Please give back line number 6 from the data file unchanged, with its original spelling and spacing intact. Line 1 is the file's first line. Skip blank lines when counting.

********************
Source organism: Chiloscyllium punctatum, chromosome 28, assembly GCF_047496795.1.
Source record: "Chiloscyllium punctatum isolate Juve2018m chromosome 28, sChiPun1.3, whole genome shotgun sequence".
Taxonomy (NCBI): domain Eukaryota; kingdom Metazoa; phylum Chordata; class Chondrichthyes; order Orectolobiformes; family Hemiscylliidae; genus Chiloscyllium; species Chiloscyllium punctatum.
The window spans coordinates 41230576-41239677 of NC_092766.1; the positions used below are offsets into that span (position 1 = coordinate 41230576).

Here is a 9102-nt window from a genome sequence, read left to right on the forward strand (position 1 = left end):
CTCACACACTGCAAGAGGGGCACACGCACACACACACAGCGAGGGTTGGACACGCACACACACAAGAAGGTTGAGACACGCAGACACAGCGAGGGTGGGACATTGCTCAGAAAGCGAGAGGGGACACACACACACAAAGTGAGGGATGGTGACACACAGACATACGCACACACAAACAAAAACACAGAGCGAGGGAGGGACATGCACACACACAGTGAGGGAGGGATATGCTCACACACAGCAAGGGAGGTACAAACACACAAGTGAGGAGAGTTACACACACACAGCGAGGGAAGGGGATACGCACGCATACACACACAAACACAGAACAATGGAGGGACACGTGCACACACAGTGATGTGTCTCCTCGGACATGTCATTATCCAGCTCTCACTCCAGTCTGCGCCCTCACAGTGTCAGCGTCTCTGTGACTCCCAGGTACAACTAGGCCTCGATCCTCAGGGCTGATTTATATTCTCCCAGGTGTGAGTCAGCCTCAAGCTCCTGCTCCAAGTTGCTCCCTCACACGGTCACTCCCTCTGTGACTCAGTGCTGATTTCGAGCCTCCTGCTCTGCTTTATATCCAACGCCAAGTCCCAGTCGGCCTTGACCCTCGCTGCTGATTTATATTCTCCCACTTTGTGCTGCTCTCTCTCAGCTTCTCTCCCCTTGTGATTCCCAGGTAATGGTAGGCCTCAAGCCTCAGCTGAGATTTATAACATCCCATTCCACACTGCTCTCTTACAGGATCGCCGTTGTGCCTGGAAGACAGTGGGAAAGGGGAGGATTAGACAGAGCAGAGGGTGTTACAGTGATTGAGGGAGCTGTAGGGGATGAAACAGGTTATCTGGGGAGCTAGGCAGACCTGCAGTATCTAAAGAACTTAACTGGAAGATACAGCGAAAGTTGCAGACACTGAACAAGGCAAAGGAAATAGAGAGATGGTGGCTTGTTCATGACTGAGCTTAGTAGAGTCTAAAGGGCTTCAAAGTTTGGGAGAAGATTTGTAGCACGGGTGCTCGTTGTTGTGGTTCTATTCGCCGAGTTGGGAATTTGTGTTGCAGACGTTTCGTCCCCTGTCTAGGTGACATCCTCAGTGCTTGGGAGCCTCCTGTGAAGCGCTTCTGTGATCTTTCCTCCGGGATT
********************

CTCACACACTGCAAGAGGGGCACACGCACACACACACAGCGAGGGTTGGACACGCACACACACAAGAAGGTTGAGACACGCAGACACAGCGAGGGTGGGACATTGCTCAGAAAGCGAGAGGGGACACACACACACAAAGTGAGGGATGGTGACACACAGACATACGCACACACAAACAAAAACACAGAGCGAGGGAGGGACATGCACACACACAGTGAGGGAGGGATATGCTCACACACAGCAAGGGAGGTACAAACACACAAGTGAGGAGAGTTACACACACACAGCGAGGGAAGGGGATACGCACGCATACACACACAAACACAGAACAATGGAGGGACACGTGCACACACAGTGATGTGTCTCCTCGGACATGTCATTATCCAGCTCTCACTCCAGTCTGCGCCCTCACAGTGTCAGCGTCTCTGTGACTCCCAGGTACAACTAGGCCTCGATCCTCAGGGCTGATTTATATTCTCCCAGGTGTGAGTCAGCCTCAAGCTCCTGCTCCAAGTTGCTCCCTCACACGGTCACTCCCTCTGTGACTCAGTGCTGATTTCGAGCCTCCTGCTCTGCTTTATATCCAACGCCAAGTCCCAGTCGGCCTTGACCCTCGCTGCTGATTTATATTCTCCCACTTTGTGCTGCTCTCTCTCAGCTTCTCTCCCCTTGTGATTCCCAGGTAATGGTAGGCCTCAAGCCTCAGCTGAGATTTATAACATCCCATTCCACACTGCTCTCTTACAGGATCGCCGTTGTGCCTGGAAGACAGTGGGAAAGGGGAGGATTAGACAGAGCAGAGGGTGTTACAGTGATTGAGGGAGCTGTAGGGGATGAAACAGGTTATCTGGGGAGCTAGGCAGACCTGCAGTATCTAAAGAACTTAACTGGAAGATACAGCGAAAGTTGCAGACACTGAACAAGGCAAAGGAAATAGAGAGATGGTGGCTTGTTCATGACTGAGCTTAGTAGAGTCTAAAGGGCTTCAAAGTTTGGGAGAAGATTTGTAGCACGGGTGCTCGTTGTTGTGGTTCTATTCGCCGAGTTGGGAATTTGTGTTGCAGACGTTTCGTCCCCTGTCTAGGTGACATCCTCAGTGCTTGGGAGCCTCCTGTGAAGCGCTTCTGTGATCTTTCCTCCGGGATT